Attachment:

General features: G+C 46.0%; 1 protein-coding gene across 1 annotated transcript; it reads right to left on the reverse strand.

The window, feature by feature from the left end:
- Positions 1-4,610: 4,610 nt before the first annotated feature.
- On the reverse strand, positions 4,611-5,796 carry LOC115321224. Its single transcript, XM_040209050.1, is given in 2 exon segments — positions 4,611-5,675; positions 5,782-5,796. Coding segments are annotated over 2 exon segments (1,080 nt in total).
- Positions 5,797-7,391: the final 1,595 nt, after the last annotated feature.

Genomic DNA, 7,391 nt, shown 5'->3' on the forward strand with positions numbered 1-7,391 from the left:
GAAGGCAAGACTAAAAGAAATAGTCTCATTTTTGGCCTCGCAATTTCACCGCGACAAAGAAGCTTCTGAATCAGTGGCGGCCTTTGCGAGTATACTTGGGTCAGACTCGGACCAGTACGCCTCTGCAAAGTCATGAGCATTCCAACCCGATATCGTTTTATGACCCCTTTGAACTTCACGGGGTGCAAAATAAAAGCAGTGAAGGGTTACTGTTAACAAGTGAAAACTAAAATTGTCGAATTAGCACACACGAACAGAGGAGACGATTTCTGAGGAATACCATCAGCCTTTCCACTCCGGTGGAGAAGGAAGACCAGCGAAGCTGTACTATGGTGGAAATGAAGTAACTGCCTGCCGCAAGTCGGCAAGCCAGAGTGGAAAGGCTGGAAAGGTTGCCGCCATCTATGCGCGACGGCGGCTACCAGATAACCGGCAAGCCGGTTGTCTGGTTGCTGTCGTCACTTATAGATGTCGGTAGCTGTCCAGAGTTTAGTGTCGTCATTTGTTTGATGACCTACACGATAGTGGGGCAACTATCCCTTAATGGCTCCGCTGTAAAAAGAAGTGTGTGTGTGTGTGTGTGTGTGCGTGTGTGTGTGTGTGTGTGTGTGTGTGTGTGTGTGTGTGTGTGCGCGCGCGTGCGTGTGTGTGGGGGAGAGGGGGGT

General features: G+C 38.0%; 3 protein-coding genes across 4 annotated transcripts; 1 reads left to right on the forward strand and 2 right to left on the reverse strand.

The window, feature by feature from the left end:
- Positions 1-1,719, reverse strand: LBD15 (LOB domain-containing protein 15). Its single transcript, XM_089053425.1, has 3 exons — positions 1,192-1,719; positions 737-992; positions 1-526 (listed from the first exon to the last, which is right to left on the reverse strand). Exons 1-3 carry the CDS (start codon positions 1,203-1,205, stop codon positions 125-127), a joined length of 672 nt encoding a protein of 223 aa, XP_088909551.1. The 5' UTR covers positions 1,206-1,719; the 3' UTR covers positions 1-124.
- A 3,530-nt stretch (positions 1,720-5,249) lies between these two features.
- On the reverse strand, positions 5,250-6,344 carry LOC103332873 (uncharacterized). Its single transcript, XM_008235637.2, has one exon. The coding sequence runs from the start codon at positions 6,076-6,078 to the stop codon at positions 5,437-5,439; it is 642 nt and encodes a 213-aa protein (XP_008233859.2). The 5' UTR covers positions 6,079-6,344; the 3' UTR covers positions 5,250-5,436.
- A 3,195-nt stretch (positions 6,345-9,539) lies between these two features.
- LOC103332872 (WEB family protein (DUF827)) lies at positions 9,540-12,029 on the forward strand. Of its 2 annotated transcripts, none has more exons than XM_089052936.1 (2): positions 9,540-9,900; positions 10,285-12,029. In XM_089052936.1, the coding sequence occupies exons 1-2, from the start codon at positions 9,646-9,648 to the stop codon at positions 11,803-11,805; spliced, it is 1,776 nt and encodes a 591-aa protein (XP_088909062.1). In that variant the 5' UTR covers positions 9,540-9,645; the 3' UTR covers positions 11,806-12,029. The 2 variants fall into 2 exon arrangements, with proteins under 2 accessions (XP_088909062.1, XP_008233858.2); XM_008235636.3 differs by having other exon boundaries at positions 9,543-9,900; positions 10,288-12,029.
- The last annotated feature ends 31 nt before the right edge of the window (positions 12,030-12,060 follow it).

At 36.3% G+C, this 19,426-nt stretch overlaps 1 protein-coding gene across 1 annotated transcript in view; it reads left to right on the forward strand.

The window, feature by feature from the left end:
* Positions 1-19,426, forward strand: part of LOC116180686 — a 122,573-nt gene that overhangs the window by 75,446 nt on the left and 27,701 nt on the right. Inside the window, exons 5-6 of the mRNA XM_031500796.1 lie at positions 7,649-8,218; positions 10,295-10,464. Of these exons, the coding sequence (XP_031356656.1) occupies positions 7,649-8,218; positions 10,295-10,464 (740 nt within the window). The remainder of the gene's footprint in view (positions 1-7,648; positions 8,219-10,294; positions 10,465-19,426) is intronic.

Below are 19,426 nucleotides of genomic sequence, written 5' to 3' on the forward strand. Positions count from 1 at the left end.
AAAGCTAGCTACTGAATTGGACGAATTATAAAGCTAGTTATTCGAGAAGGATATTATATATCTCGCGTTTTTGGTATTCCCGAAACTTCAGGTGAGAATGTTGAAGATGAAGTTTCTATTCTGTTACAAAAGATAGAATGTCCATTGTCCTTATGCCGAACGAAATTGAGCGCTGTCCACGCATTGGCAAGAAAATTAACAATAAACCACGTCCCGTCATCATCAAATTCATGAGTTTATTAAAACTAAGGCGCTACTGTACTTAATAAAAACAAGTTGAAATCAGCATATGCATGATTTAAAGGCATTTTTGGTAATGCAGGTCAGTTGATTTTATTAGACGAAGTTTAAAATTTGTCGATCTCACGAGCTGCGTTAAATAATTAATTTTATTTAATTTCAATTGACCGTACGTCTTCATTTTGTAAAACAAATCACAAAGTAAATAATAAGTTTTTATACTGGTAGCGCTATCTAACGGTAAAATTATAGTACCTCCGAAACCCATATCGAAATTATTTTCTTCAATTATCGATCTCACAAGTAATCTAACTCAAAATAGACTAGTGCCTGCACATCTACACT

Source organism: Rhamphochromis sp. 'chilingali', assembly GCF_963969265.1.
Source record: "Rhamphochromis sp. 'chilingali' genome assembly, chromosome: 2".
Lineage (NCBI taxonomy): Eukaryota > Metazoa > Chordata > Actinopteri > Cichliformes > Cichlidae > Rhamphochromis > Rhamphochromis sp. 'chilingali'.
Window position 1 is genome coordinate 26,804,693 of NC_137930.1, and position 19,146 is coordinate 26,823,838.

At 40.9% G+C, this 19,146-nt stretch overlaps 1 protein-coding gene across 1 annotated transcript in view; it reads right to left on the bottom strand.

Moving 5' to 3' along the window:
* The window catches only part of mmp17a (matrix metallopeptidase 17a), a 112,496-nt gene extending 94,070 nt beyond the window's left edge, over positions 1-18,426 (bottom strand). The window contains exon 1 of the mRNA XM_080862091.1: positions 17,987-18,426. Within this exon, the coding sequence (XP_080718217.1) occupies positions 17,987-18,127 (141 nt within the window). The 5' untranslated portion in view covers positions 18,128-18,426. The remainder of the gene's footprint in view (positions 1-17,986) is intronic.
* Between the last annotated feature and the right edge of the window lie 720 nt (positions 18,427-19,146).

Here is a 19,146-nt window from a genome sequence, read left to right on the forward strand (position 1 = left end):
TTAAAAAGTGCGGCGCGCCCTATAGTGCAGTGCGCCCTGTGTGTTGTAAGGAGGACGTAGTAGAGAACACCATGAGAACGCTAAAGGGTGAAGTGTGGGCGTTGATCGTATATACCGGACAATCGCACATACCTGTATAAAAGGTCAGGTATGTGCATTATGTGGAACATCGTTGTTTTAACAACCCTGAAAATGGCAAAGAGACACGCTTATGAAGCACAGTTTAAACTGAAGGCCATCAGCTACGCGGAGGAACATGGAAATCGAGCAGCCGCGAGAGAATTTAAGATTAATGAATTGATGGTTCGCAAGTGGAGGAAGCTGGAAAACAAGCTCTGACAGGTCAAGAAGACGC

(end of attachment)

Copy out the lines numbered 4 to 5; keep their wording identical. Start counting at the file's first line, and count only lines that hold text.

- On the reverse strand, positions 4,611-5,796 carry LOC115321224. Its single transcript, XM_040209050.1, is given in 2 exon segments — positions 4,611-5,675; positions 5,782-5,796. Coding segments are annotated over 2 exon segments (1,080 nt in total).
- Positions 5,797-7,391: the final 1,595 nt, after the last annotated feature.